Monday, 24 August 2015

Review: Ben Jonson's Volpone at the Swan Theatre, Stratford-upon-Avon

Review: Ben Jonson's Volpone, RSC at the Swan Theatre, Stratford-upon-Avon
The current RSC production of Ben Jonson’s Volpone at the Swan Theatre must rank as one of their slickest, funniest and most glorious productions yet. It has certainly been my highlight of the year.

First, the plot. The eponymous anti-hero, Volpone (The Fox), has a lot in common with Marlowe’s Jew of Malta. Both are charismatic and seemingly amoral individuals with a covetous love of wealth. But both have passions which are ultimately more powerful than their greed. Where Barabas had a pride which when offended drove him to the most horrible acts of revenge, Volpone’s early and enduring flaw is a need to use the greed of other wealthy men to con them out of their possessions. As the victims of his plots are themselves so unappealing, the audience’s sympathies cannot help but side with the flashy and witty Volpone. The plot owes much to popular stories about wily foxes which lay down in fields pretending to be dead. When a bird comes to feast on the corpse, the fox springs into action and banquets on the carrion bird instead. In Volpone, the wealthy fox pretends to be
older, decrepit and close to death. His fellow grandees see an opportunity to inherit the wealth of the childless Volpone and attempt to buy his affection (and a place in his will) with expensive gifts. It is clear that more than greed motivates Volpone: he glories ‘more in the cunning purchase of my wealth than in the glad possession’. What he really enjoys is conning his ‘friends’, the lawyer Voltore (the Vulture) and the merchants Corvino and Corbaccio (ravens).

All is going well and Volpone decides to take his plan to the next level: his parasite Mosca encourages Corbaccio with a scheme to guarantee a place in Volpone’s will. If Corbaccio alters his will to leave his estate to Volpone, despite having a son of his own, then the dying Volpone will surely make Corbaccio his heir out of gratitude. The flaw in Corbaccio’s thinking is that Volpone is actually in the prime of life and it is Corbaccio who is the doddering old codger. The plan is working well until Mosca lets slip to Volpone that the young wife of Corvino is exceedingly beautiful. After going out in disguise and seeing her for himself, Volpone develops a passion of another sort. He and Mosca fashion another scheme so that Volpone can have his way with Celia (Rhiannon Handy). Mosca lets Corvino know that Volpone’s doctors have suggested that sleeping with a young maiden would aid his recovery and that by lending Volpone  his wife, Corvino will guarantee himself a place in Volpone’s will. Since Volpone is apparently a drooling, near-comatose invalid, what could be the harm? Unfortunately for Volpone, his two clever schemes become tangled and things begin to go awry…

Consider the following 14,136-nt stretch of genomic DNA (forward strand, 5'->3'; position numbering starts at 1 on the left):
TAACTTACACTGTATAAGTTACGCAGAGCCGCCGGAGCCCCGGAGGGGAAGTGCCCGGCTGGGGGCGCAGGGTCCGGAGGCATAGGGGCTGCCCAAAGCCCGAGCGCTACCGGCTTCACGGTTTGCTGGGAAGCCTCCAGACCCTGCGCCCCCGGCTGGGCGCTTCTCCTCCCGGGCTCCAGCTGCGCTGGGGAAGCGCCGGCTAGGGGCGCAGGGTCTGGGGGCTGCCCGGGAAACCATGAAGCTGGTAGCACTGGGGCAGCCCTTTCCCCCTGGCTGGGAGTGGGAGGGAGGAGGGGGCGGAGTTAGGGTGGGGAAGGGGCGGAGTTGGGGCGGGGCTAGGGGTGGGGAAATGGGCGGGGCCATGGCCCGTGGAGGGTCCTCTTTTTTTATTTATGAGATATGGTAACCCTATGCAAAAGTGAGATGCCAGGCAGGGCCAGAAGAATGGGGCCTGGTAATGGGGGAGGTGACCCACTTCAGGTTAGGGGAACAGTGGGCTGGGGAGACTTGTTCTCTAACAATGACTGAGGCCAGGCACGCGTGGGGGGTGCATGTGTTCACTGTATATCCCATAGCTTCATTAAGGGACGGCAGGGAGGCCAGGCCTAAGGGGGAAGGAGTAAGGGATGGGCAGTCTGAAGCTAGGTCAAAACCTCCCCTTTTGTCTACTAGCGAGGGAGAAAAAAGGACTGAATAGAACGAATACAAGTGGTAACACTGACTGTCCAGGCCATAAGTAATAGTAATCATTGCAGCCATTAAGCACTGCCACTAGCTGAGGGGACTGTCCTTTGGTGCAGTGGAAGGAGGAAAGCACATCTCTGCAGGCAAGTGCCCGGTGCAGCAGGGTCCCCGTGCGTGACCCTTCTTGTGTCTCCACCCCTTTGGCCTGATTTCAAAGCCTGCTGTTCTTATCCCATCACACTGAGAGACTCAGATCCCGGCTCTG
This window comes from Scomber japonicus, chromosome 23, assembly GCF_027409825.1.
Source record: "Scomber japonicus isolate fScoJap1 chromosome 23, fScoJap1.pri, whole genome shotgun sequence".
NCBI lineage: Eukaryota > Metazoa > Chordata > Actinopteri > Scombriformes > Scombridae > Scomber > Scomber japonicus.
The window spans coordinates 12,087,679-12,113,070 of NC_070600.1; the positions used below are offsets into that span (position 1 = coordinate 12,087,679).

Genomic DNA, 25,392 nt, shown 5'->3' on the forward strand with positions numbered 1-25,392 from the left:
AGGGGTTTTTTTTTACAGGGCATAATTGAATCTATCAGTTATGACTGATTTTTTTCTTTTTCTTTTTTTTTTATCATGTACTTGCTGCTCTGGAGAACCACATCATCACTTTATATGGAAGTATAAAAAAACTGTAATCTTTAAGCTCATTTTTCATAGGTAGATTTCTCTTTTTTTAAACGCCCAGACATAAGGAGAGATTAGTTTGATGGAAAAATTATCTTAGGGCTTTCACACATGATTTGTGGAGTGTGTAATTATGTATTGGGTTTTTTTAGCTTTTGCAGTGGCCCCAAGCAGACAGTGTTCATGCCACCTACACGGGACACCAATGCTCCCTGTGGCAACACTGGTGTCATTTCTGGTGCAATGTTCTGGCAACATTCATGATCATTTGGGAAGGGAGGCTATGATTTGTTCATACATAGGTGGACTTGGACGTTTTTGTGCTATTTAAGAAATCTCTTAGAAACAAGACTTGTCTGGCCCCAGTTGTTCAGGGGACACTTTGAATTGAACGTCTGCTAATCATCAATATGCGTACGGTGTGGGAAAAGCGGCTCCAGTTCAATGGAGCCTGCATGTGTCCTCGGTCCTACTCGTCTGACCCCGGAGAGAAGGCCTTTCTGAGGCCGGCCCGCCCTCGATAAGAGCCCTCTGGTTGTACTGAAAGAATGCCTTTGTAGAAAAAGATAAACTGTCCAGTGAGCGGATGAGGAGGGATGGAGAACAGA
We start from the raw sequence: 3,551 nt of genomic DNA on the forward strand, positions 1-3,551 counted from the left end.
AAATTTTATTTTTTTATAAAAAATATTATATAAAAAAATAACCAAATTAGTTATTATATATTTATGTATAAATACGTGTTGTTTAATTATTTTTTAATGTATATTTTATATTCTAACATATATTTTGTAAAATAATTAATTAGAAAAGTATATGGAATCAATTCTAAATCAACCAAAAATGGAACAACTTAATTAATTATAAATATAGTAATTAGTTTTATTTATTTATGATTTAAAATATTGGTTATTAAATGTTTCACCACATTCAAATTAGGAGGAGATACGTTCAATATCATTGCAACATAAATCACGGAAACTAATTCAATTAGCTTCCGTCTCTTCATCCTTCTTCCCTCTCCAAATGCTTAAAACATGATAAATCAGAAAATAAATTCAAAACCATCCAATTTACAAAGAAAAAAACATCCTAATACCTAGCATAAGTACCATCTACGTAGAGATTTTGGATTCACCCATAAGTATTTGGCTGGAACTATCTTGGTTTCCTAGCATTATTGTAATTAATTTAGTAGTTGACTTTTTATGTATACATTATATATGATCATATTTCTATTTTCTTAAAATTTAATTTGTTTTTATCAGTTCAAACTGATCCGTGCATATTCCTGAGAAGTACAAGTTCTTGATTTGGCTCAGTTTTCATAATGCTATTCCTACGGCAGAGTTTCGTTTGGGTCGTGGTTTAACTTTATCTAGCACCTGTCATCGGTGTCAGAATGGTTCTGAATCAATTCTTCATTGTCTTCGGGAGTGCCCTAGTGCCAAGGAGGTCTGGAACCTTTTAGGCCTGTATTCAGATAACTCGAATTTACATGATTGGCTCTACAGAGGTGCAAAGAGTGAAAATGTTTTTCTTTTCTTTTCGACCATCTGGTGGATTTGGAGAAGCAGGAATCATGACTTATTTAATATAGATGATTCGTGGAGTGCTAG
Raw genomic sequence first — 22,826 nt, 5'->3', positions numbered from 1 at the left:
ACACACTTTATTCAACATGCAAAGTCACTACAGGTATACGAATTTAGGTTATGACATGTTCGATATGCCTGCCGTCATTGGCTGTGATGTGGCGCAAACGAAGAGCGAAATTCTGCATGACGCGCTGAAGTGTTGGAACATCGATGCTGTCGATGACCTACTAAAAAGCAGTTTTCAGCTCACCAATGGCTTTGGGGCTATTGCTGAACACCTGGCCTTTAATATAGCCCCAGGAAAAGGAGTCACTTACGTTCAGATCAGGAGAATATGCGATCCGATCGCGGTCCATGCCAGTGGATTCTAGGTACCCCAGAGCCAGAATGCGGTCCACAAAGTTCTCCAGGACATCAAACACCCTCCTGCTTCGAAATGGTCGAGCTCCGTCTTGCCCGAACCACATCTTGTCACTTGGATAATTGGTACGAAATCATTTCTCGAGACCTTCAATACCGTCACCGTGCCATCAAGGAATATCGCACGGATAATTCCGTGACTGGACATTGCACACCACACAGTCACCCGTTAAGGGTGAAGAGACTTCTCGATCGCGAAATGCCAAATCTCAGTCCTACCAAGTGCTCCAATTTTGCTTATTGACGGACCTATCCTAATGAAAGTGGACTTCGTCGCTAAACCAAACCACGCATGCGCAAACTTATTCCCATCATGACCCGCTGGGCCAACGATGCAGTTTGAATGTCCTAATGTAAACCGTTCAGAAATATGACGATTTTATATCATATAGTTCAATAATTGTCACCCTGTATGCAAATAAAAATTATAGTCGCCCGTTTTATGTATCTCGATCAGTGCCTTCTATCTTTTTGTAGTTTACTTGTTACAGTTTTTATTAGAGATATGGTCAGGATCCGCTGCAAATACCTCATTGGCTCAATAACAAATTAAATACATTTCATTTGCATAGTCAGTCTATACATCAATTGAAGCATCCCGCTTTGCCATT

The stage setting is a real treat. Volpone’s house is like a modern art gallery, all shiny whiteness with his wealth displayed in stylish glass cases. Volpone has a remote control on which he can turn on his CCTV when guests arrive at his door, as well as a large digital stock market ticker surmounting the set. The whole effect is that of a rich and discerning connoisseur. Unlike recent RSC productions, in which the costumes have been somewhat disappointing, in this case the stylish suits of the greedy and the outlandish attire of Volpone’s troupe of freaks are a perfect accompaniment to the elegant set and lively story. Volpone’s regular changes of appearance from powerful grandee to dribbling wreck are impressive, if somewhat revolting up close (think streams of bilious snot hanging off an old man’s chin).